“Will you win?”
This was the question my 7 year old niece asked when I told her about an upcoming race. Upon answering with a definitive “no”, she inquired further, “why are you doing it, then?”
Why, indeed. I do it for emotional stability, physical health, to connect with nature, to work towards a goal, to add-in good stress, to feel a sense of pride, accomplishment and worth. I do it for fun. Sometimes I question whether I have what it takes – in running, in relationships, in life – and why I do the things I do. Then I realize, I don’t really have a choice. As long as I’m breathing, I have to keep moving forward, no matter how beat up I feel. If I can figure out how to do it with some humor and grace, I’ll know I have arrived.
It’s funny, I wanted to experience lows in a “safe” way by running ultras. My intention was to create a tangible reference that might help me get through the kind of amorphous low I’m riding right now. Funny thing is that I have yet to feel any intense low during any race so far. They’ve only been the joyous culmination of consistent, daily effort. Race day seems more like a celebration of everything it took to get there than how you perform on that day. It’s the days after and in between that have felt hard.
Even when I was forced to hobble the last seven miles of the Mount Hood 50, it was not even close to the low I felt on Saturday’s measly 14 mile run. At 8000+ feet, in 17 degrees and a miserable headwind, I turned back early and walked at least two of those 13.4 miles while shouting into the wind like a crazy person. Days like those are the times you prove how insane, but also how strong you are. They are the times you forgive yourself and run, walk or crawl forward until things get better.
In a recent Strava article by the most amazing running coach, David Roche, he touches on the notion that no single run, including a race, matters in the bigger picture. Sure, one great run feels like you’re on top of the world, but it doesn’t define you any more than one terrible run. Coach says “fuck everything that doesn’t directly contribute to your knowledge that you are enough, always, unconditionally” and that includes judging your worth on a single day, a single effort, a single success or a single failure. He is the jam and full of these truth bombs that I love so hard.
The problem with results is that they are not accompanied by sticky happiness growth. Often, reaching big goals can lead to happiness decreases, a phenomenon called the “arrival fallacy.” That goes for races and PRs, along with things like promotions and even marriage ceremonies. Instead, what matters about big goals is fostering an “atmosphere of growth” that brings most humans more sustainable joy.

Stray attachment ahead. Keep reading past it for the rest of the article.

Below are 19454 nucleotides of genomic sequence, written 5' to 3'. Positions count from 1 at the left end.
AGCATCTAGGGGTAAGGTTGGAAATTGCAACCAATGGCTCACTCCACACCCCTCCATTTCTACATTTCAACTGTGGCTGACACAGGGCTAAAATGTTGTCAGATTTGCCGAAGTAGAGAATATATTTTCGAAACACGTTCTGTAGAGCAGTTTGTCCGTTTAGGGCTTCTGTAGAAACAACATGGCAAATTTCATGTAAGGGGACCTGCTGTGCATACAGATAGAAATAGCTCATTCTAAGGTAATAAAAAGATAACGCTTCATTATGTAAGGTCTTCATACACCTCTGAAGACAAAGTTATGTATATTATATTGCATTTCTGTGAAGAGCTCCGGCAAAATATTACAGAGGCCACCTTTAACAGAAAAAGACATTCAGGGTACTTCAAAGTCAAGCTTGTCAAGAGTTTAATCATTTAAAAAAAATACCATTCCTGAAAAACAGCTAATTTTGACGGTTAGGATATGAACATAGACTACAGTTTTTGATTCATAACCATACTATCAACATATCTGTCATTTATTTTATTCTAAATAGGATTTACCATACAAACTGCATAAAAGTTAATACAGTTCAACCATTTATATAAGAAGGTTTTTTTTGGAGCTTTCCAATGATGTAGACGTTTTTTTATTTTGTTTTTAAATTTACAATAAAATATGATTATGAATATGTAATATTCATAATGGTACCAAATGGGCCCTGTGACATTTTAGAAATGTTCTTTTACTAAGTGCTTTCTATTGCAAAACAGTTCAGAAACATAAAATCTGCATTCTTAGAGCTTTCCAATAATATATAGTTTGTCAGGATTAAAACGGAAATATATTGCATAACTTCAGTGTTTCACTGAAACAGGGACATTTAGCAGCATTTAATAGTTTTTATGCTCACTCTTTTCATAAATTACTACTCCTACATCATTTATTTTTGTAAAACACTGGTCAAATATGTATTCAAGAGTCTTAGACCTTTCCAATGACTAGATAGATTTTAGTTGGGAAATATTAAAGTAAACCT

That’s how athletic development works too. No single workout matters in the big scheme of things. Fitness improvement requires constant reinforcement, with thousands of miles over a long period of time contributing to aerobic, biomechanical, and musculoskeletal adaptations. The body takes many years to find its potential.Making 2019 the Year of Self-Belief
It can be easy to get caught up in the external validation and high of the accomplishment of a PR or a race well run. But that recognition and that high is fleeting – like David says, it does not contribute to sticky life satisfaction, only a high that you’ll need to chase over and over again. At the end of the day, races have actually led to more prolonged and intense downs than ups. So why have I signed up for more? Maybe I’m chasing that high. Maybe I’m giving myself purpose and something to work toward. Probably both. There is a really special energy at race events that I love to be a part of. There is a sense of purpose in working toward a goal. There is the feeling of having done something that once seemed impossible that no one can ever take from you.
What does one “bad” run say about me, even if it’s on race day? It doesn’t say anything but that I had a hard day and that I’m lucky enough to have the will to go back out and try again tomorrow. It says that I’m stronger on the inside than on the outside. It says that I won’t give up on myself even when I want to, even when others do, even I don’t believe that I have what it takes. The good news as we approach the new year is that January 1 is not the only time a person can start over. Every day, every hour, every moment is a chance to stop and change direction – a chance to make a different decision. That is my focus for 2019 – changing course toward how I want to think, feel and be when it is my choice. I’ve heard it’s always my choice, so I’m going to start acting that way. Sure I’ll fall down, but I’m nothing if not persistent, resilient and stubborn AF.